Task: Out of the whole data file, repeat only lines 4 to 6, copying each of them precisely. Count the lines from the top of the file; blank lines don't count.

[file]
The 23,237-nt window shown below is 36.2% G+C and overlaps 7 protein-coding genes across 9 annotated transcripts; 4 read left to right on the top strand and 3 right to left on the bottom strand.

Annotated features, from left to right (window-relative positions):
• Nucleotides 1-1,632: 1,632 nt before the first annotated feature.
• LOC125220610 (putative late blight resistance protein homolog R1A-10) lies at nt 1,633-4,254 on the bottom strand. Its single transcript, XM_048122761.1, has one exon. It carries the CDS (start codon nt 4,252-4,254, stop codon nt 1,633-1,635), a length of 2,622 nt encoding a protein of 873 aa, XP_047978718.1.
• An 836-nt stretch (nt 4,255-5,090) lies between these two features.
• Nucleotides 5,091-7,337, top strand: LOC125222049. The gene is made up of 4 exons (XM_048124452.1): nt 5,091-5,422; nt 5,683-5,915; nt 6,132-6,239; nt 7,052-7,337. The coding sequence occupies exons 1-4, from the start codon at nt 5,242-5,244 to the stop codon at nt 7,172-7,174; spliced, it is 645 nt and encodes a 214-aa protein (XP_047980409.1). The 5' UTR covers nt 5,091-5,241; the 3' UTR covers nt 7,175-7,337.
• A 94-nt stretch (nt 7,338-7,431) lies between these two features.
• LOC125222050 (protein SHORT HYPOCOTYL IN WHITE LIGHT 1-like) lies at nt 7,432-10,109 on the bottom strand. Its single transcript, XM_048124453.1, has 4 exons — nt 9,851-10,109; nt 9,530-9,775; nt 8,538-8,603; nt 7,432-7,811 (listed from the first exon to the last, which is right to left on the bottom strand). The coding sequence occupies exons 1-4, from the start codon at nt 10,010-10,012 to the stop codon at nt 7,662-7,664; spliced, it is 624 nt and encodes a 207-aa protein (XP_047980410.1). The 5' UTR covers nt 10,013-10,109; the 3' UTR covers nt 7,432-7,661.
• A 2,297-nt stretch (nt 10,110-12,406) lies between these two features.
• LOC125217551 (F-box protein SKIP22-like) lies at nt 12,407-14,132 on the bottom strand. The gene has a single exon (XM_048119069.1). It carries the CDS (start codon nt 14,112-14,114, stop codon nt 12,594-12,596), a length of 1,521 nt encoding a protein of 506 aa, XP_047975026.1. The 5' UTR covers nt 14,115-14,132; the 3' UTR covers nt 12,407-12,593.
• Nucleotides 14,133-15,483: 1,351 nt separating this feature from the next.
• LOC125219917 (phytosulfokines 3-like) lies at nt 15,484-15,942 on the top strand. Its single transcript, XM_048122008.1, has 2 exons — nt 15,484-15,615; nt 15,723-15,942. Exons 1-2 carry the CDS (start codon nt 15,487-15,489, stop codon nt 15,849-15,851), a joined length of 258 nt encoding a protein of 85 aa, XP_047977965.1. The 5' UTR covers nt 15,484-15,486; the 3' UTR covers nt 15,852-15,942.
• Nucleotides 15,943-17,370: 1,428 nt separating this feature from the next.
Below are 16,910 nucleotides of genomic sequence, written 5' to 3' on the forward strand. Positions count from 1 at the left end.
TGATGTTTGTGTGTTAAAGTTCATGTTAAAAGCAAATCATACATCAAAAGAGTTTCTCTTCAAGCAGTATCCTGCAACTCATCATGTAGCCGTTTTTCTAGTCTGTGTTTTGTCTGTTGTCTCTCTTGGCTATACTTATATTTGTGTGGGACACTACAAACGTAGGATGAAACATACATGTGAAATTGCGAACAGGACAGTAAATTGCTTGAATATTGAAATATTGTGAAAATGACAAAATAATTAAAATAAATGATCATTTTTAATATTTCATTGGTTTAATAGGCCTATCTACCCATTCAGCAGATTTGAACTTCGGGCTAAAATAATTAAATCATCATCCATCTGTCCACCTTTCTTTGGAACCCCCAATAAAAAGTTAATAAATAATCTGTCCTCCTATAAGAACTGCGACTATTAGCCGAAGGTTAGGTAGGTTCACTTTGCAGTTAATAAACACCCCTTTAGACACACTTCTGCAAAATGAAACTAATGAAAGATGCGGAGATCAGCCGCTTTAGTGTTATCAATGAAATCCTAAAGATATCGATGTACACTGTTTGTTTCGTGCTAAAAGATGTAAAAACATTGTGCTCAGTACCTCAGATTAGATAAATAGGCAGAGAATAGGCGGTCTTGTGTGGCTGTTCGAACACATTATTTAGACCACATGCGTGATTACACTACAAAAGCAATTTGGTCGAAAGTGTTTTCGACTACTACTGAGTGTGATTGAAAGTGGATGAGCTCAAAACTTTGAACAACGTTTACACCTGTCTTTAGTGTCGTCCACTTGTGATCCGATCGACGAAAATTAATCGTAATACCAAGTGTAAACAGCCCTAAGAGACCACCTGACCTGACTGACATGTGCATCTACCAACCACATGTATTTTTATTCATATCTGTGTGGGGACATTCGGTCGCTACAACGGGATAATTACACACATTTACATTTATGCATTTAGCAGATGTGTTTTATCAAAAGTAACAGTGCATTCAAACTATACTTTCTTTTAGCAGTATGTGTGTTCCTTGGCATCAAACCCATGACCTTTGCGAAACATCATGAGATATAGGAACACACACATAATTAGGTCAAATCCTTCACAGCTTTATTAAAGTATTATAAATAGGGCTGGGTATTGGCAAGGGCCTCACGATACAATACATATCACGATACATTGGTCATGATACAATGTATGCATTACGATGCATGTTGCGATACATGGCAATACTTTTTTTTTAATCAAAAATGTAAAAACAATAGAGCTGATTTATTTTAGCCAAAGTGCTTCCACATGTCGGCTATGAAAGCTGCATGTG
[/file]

• LOC125220610 (putative late blight resistance protein homolog R1A-10) lies at nt 1,633-4,254 on the bottom strand. Its single transcript, XM_048122761.1, has one exon. It carries the CDS (start codon nt 4,252-4,254, stop codon nt 1,633-1,635), a length of 2,622 nt encoding a protein of 873 aa, XP_047978718.1.
• An 836-nt stretch (nt 4,255-5,090) lies between these two features.
• Nucleotides 5,091-7,337, top strand: LOC125222049. The gene is made up of 4 exons (XM_048124452.1): nt 5,091-5,422; nt 5,683-5,915; nt 6,132-6,239; nt 7,052-7,337. The coding sequence occupies exons 1-4, from the start codon at nt 5,242-5,244 to the stop codon at nt 7,172-7,174; spliced, it is 645 nt and encodes a 214-aa protein (XP_047980409.1). The 5' UTR covers nt 5,091-5,241; the 3' UTR covers nt 7,175-7,337.